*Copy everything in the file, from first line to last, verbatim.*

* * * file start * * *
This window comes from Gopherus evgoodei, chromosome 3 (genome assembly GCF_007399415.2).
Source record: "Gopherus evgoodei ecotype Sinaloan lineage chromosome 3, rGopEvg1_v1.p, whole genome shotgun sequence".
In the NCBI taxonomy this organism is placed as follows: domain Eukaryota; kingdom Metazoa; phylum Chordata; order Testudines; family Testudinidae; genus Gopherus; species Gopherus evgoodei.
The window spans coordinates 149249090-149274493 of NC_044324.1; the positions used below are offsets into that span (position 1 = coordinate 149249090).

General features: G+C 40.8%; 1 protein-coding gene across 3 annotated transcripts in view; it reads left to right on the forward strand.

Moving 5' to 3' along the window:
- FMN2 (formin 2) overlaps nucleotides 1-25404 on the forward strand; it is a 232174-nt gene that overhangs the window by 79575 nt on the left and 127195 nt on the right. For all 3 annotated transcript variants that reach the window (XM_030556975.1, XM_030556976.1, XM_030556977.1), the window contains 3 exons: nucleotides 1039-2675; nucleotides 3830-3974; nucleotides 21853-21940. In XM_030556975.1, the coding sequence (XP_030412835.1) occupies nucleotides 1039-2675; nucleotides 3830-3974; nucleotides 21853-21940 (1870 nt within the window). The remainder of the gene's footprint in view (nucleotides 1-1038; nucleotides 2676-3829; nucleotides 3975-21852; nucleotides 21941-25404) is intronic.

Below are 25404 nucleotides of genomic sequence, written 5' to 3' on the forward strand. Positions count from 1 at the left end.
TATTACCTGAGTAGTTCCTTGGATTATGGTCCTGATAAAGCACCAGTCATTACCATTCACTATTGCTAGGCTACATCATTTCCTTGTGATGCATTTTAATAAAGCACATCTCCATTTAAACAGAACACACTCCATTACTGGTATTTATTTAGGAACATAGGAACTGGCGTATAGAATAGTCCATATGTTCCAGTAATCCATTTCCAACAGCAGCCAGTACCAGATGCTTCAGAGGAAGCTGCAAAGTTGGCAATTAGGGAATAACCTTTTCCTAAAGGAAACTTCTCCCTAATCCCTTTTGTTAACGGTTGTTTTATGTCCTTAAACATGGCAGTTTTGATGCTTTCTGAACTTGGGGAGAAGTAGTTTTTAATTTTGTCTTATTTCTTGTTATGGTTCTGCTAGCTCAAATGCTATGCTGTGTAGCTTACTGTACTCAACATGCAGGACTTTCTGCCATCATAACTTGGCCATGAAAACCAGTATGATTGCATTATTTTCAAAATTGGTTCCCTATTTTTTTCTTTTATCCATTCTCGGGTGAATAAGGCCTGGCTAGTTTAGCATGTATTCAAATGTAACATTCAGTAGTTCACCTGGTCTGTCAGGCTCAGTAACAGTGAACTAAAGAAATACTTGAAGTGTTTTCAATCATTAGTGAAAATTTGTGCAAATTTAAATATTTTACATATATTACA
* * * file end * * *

This window comes from Gopherus evgoodei, chromosome 3 (genome assembly GCF_007399415.2).
Source record: "Gopherus evgoodei ecotype Sinaloan lineage chromosome 3, rGopEvg1_v1.p, whole genome shotgun sequence".
In the NCBI taxonomy this organism is placed as follows: domain Eukaryota; kingdom Metazoa; phylum Chordata; order Testudines; family Testudinidae; genus Gopherus; species Gopherus evgoodei.
The window spans coordinates 149249090-149274493 of NC_044324.1; the positions used below are offsets into that span (position 1 = coordinate 149249090).

General features: G+C 40.8%; 1 protein-coding gene across 3 annotated transcripts in view; it reads left to right on the forward strand.

Moving 5' to 3' along the window:
- FMN2 (formin 2) overlaps nucleotides 1-25404 on the forward strand; it is a 232174-nt gene that overhangs the window by 79575 nt on the left and 127195 nt on the right. For all 3 annotated transcript variants that reach the window (XM_030556975.1, XM_030556976.1, XM_030556977.1), the window contains 3 exons: nucleotides 1039-2675; nucleotides 3830-3974; nucleotides 21853-21940. In XM_030556975.1, the coding sequence (XP_030412835.1) occupies nucleotides 1039-2675; nucleotides 3830-3974; nucleotides 21853-21940 (1870 nt within the window). The remainder of the gene's footprint in view (nucleotides 1-1038; nucleotides 2676-3829; nucleotides 3975-21852; nucleotides 21941-25404) is intronic.

Below are 25404 nucleotides of genomic sequence, written 5' to 3' on the forward strand. Positions count from 1 at the left end.
TATTACCTGAGTAGTTCCTTGGATTATGGTCCTGATAAAGCACCAGTCATTACCATTCACTATTGCTAGGCTACATCATTTCCTTGTGATGCATTTTAATAAAGCACATCTCCATTTAAACAGAACACACTCCATTACTGGTATTTATTTAGGAACATAGGAACTGGCGTATAGAATAGTCCATATGTTCCAGTAATCCATTTCCAACAGCAGCCAGTACCAGATGCTTCAGAGGAAGCTGCAAAGTTGGCAATTAGGGAATAACCTTTTCCTAAAGGAAACTTCTCCCTAATCCCTTTTGTTAACGGTTGTTTTATGTCCTTAAACATGGCAGTTTTGATGCTTTCTGAACTTGGGGAGAAGTAGTTTTTAATTTTGTCTTATTTCTTGTTATGGTTCTGCTAGCTCAAATGCTATGCTGTGTAGCTTACTGTACTCAACATGCAGGACTTTCTGCCATCATAACTTGGCCATGAAAACCAGTATGATTGCATTATTTTCAAAATTGGTTCCCTATTTTTTTCTTTTATCCATTCTCGGGTGAATAAGGCCTGGCTAGTTTAGCATGTATTCAAATGTAACATTCAGTAGTTCACCTGGTCTGTCAGGCTCAGTAACAGTGAACTAAAGAAATACTTGAAGTGTTTTCAATCATTAGTGAAAATTTGTGCAAATTTAAATATTTTACATATATTACA